HARARE – After-tax profits for Zimbabwe’s financial services giant Old Mutual Zimbabwe rose 37% to $300.7 million for the year ended 2018, the company has revealed.
The surge, from $219.3 million recorded in 2017, was backed by cost containment measures and a steady topline growth, but the company warned inflation growth still posed a risk to investment returns.
Of the PAT, the life insurance business, banking unit, holding company contributed 59%, 16% and 14% respectively. The general assurance business stands at 7% while the asset management business accounted for 4%.
At an analyst briefing, held recently, OMZL chief executive officer Jonas Mushosho said the group managed to mitigate the rise in expenses in a market characterised by inflationary pressures and acute shortages of foreign currency.
The southern African nation’s annual inflation closed the year 2018 at 42.09%. However, the treasury is optimistic that inflation will close 2019 below 10%. In the same period, the group’s operating and admin expenses declined 3% from $98.8 million in 2017 to $91.4 million in 2018.
“We managed to contain operating expenses in the face of rapidly rising inflation particularly in the last quarter of the year,” said Mushosho.
“The decline in expenses is encouraging in a hyperinflation operating environment demonstrating the fruits of the investments we have been making in Information Technology Systems, we can now realize efficiencies and reduce expenses without compromising the growth in customer services.”
As the group seeks to consolidate its market presence and improve operating efficiency, it expanded its host co-financial services shop concept by launching 2 additional green zones in 2018, bringing the total number of green zones to 8. The new green zones were in Chinhoyi and Mutare.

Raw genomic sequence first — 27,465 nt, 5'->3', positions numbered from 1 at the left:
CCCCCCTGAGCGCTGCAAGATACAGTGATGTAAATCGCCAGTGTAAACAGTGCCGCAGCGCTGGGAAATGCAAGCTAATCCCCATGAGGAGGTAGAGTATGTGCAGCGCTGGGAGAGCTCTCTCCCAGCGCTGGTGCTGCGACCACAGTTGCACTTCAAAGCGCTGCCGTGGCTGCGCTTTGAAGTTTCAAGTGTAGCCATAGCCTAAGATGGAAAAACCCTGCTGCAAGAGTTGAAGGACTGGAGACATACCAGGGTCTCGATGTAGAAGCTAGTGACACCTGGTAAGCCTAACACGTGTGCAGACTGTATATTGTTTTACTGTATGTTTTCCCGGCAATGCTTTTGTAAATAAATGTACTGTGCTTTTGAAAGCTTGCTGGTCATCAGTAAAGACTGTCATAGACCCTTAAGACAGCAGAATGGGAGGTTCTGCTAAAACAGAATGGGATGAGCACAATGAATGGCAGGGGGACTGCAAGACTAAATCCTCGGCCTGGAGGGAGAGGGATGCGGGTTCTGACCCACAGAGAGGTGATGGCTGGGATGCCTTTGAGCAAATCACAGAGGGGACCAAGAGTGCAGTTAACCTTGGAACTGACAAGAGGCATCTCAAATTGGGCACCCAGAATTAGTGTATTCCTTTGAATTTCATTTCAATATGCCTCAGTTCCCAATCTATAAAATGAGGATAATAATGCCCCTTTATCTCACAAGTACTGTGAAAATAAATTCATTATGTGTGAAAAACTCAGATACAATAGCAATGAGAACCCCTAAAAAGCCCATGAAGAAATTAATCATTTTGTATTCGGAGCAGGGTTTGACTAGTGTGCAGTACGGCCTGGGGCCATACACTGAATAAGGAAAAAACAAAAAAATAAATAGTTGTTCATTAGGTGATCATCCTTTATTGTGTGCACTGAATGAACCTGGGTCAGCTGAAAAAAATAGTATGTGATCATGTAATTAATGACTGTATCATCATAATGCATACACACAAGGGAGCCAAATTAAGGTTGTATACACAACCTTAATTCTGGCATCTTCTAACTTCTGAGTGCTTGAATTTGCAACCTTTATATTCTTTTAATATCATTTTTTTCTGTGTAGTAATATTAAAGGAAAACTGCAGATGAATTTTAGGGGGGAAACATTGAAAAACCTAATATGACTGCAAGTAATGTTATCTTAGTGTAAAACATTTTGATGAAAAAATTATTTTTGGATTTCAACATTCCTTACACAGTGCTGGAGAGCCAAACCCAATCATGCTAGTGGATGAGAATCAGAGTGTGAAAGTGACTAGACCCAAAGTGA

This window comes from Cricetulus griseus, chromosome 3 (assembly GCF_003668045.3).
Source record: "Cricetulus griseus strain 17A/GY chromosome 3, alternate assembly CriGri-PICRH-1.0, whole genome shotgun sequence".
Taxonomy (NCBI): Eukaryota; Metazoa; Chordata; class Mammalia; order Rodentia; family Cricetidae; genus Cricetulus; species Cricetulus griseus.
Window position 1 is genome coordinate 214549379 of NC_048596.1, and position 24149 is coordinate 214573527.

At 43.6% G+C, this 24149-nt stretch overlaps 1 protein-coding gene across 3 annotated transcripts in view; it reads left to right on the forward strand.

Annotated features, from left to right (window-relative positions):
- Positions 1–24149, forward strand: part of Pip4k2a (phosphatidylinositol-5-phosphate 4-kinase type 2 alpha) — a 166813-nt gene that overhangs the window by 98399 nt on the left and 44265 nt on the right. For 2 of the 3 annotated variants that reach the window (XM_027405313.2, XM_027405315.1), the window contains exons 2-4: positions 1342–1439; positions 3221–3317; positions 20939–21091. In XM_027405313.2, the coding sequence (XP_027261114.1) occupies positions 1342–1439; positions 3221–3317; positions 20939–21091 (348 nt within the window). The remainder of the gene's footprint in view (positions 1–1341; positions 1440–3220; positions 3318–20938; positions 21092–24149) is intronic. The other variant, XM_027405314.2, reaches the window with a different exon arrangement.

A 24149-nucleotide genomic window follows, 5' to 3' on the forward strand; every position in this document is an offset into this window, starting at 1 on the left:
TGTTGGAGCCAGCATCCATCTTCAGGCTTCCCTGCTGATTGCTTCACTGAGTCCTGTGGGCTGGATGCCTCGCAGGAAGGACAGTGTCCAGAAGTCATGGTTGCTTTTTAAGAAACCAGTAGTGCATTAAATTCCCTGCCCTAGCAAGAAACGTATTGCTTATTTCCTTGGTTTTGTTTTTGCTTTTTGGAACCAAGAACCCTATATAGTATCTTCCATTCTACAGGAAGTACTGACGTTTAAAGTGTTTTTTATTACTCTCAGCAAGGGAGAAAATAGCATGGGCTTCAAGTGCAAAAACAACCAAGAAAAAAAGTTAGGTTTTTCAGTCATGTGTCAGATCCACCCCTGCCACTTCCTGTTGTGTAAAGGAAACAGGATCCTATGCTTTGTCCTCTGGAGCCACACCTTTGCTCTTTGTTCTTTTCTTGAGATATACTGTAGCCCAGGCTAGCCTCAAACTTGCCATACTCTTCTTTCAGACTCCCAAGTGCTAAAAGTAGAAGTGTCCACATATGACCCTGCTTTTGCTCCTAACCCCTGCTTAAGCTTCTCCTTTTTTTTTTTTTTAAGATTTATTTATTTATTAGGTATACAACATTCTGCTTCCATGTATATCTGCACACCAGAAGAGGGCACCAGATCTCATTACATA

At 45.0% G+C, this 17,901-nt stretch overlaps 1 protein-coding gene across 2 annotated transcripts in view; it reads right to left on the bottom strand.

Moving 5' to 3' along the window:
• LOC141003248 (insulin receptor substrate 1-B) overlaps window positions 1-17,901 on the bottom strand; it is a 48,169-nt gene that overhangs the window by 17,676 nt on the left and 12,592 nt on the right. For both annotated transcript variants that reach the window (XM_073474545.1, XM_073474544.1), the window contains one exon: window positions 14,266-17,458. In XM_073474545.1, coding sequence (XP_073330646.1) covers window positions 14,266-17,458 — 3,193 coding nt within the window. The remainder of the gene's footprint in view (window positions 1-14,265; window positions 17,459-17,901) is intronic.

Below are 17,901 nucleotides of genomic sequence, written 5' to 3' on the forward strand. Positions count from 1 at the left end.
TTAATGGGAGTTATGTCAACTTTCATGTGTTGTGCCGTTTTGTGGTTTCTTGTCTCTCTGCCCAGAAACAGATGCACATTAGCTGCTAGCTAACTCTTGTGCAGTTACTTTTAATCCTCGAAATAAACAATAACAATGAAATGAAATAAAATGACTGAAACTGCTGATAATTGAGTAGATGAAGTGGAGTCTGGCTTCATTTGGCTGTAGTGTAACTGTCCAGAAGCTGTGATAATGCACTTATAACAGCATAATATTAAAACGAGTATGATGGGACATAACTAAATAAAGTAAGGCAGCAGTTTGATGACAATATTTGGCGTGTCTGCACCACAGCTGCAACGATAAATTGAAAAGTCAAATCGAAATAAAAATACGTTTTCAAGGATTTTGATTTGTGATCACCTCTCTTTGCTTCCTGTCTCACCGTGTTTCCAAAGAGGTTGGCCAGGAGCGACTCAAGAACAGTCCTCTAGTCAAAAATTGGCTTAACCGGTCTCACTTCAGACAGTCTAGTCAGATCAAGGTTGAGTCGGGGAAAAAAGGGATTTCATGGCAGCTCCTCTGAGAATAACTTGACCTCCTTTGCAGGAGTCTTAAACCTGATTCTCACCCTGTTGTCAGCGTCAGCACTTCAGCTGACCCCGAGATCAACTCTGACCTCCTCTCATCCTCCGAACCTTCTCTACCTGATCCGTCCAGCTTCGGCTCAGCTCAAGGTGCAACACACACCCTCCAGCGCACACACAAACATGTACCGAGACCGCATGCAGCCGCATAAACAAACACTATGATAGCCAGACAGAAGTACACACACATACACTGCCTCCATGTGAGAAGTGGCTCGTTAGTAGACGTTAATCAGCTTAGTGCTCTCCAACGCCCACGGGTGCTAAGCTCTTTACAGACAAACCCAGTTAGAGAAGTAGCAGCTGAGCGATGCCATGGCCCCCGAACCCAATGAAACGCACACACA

Net client cash flows was up 74% to $166.2 million on the back of a growth in life income as well as growth in non-life sales. Total revenue excluding investment return increased 14% to $397.5 million.
“…a growth which was through all out our business units was a result of new business acquisitions, client retention, growth in loan book, increased volume of transaction and growth in funds under management,” Mushosho stated.
A 49% growth in transactions on Mobile and Point Of Sale platforms to 190.5 million was archived over the period.
In hyperinflation environment, the company saw its cost to income ratio, improving from 62% in 2017 to 57% in 2018. Net loans and advances were up 17% to $780 million over the period as a result of mortgages, salaries loans and loans to corporates.
However, the group’s loan book was supported by a 15% increase in customer deposits. Funds under management surged by 52% to $4.1 billion largely on a combination of net client cash flow generated by gains on the Zimbabwe Stock Exchange business equity investments.
On the agricultural space, the company also scaled up its weather index insurance product despite starting with a pilot project.
On the line business, banking and lending’s net profit went up by 15% from $42.1 million to $48.6 million. For the life insurance business, gross written premiums went up 10% from $160.3 million to $176.9 million while general insurance business’s gross written premiums was up 9% to $41.4 million. Asset management business sales increased 9% from $318.5 million to $345.8 million.